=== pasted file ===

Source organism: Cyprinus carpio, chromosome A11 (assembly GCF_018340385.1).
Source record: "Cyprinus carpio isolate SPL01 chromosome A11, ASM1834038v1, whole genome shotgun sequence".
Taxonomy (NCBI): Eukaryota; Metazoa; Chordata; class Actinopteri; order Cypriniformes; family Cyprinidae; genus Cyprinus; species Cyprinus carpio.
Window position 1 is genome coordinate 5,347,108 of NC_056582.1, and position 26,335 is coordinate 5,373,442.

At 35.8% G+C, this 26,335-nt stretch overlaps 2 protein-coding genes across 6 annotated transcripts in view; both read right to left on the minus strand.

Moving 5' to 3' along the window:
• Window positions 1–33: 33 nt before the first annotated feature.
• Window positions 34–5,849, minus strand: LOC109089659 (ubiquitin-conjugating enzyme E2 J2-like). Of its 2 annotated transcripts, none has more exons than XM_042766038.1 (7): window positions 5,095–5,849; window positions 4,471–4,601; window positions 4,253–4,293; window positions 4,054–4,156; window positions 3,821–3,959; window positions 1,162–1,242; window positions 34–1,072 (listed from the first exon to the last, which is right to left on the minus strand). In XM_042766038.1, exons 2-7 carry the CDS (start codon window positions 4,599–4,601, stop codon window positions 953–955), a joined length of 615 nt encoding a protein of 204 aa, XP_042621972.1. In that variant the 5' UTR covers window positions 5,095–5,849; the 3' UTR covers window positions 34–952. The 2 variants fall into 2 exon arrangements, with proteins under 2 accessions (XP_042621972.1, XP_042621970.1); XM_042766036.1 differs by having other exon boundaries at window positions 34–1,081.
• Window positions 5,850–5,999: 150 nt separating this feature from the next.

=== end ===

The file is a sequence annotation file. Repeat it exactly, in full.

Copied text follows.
Source organism: Cyprinus carpio, chromosome A11 (assembly GCF_018340385.1).
Source record: "Cyprinus carpio isolate SPL01 chromosome A11, ASM1834038v1, whole genome shotgun sequence".
Taxonomy (NCBI): Eukaryota; Metazoa; Chordata; class Actinopteri; order Cypriniformes; family Cyprinidae; genus Cyprinus; species Cyprinus carpio.
Window position 1 is genome coordinate 5,347,108 of NC_056582.1, and position 26,335 is coordinate 5,373,442.

At 35.8% G+C, this 26,335-nt stretch overlaps 2 protein-coding genes across 6 annotated transcripts in view; both read right to left on the minus strand.

Moving 5' to 3' along the window:
• Window positions 1–33: 33 nt before the first annotated feature.
• Window positions 34–5,849, minus strand: LOC109089659 (ubiquitin-conjugating enzyme E2 J2-like). Of its 2 annotated transcripts, none has more exons than XM_042766038.1 (7): window positions 5,095–5,849; window positions 4,471–4,601; window positions 4,253–4,293; window positions 4,054–4,156; window positions 3,821–3,959; window positions 1,162–1,242; window positions 34–1,072 (listed from the first exon to the last, which is right to left on the minus strand). In XM_042766038.1, exons 2-7 carry the CDS (start codon window positions 4,599–4,601, stop codon window positions 953–955), a joined length of 615 nt encoding a protein of 204 aa, XP_042621972.1. In that variant the 5' UTR covers window positions 5,095–5,849; the 3' UTR covers window positions 34–952. The 2 variants fall into 2 exon arrangements, with proteins under 2 accessions (XP_042621972.1, XP_042621970.1); XM_042766036.1 differs by having other exon boundaries at window positions 34–1,081.
• Window positions 5,850–5,999: 150 nt separating this feature from the next.